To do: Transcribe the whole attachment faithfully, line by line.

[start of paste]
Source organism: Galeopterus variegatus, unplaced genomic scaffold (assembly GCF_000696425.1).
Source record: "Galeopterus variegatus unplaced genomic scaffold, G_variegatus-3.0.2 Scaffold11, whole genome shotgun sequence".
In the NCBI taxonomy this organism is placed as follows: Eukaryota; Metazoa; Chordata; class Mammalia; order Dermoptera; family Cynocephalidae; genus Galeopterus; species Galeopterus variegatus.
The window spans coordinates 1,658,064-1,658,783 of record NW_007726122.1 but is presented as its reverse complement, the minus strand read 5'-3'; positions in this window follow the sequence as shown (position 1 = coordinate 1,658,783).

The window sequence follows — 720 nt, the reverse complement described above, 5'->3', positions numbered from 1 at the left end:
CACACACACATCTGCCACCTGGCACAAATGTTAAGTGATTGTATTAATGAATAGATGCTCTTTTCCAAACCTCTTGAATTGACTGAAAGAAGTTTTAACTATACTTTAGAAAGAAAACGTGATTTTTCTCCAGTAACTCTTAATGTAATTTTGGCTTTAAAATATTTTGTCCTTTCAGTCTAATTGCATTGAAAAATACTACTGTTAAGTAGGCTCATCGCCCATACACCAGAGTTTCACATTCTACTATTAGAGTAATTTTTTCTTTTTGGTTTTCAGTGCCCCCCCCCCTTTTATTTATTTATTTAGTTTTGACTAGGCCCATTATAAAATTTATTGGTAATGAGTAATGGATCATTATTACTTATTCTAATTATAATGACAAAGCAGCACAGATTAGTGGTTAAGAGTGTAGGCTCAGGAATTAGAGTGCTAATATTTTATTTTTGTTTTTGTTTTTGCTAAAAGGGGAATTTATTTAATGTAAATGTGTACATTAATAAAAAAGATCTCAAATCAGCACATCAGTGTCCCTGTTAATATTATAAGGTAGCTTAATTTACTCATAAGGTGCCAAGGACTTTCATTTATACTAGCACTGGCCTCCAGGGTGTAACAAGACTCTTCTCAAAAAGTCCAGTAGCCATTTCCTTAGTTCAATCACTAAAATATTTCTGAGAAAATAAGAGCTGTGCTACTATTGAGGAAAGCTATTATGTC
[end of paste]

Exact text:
Source organism: Galeopterus variegatus, unplaced genomic scaffold (assembly GCF_000696425.1).
Source record: "Galeopterus variegatus unplaced genomic scaffold, G_variegatus-3.0.2 Scaffold11, whole genome shotgun sequence".
In the NCBI taxonomy this organism is placed as follows: Eukaryota; Metazoa; Chordata; class Mammalia; order Dermoptera; family Cynocephalidae; genus Galeopterus; species Galeopterus variegatus.
The window spans coordinates 1,658,064-1,658,783 of record NW_007726122.1 but is presented as its reverse complement, the minus strand read 5'-3'; positions in this window follow the sequence as shown (position 1 = coordinate 1,658,783).

The window sequence follows — 720 nt, the reverse complement described above, 5'->3', positions numbered from 1 at the left end:
CACACACACATCTGCCACCTGGCACAAATGTTAAGTGATTGTATTAATGAATAGATGCTCTTTTCCAAACCTCTTGAATTGACTGAAAGAAGTTTTAACTATACTTTAGAAAGAAAACGTGATTTTTCTCCAGTAACTCTTAATGTAATTTTGGCTTTAAAATATTTTGTCCTTTCAGTCTAATTGCATTGAAAAATACTACTGTTAAGTAGGCTCATCGCCCATACACCAGAGTTTCACATTCTACTATTAGAGTAATTTTTTCTTTTTGGTTTTCAGTGCCCCCCCCCCTTTTATTTATTTATTTAGTTTTGACTAGGCCCATTATAAAATTTATTGGTAATGAGTAATGGATCATTATTACTTATTCTAATTATAATGACAAAGCAGCACAGATTAGTGGTTAAGAGTGTAGGCTCAGGAATTAGAGTGCTAATATTTTATTTTTGTTTTTGTTTTTGCTAAAAGGGGAATTTATTTAATGTAAATGTGTACATTAATAAAAAAGATCTCAAATCAGCACATCAGTGTCCCTGTTAATATTATAAGGTAGCTTAATTTACTCATAAGGTGCCAAGGACTTTCATTTATACTAGCACTGGCCTCCAGGGTGTAACAAGACTCTTCTCAAAAAGTCCAGTAGCCATTTCCTTAGTTCAATCACTAAAATATTTCTGAGAAAATAAGAGCTGTGCTACTATTGAGGAAAGCTATTATGTC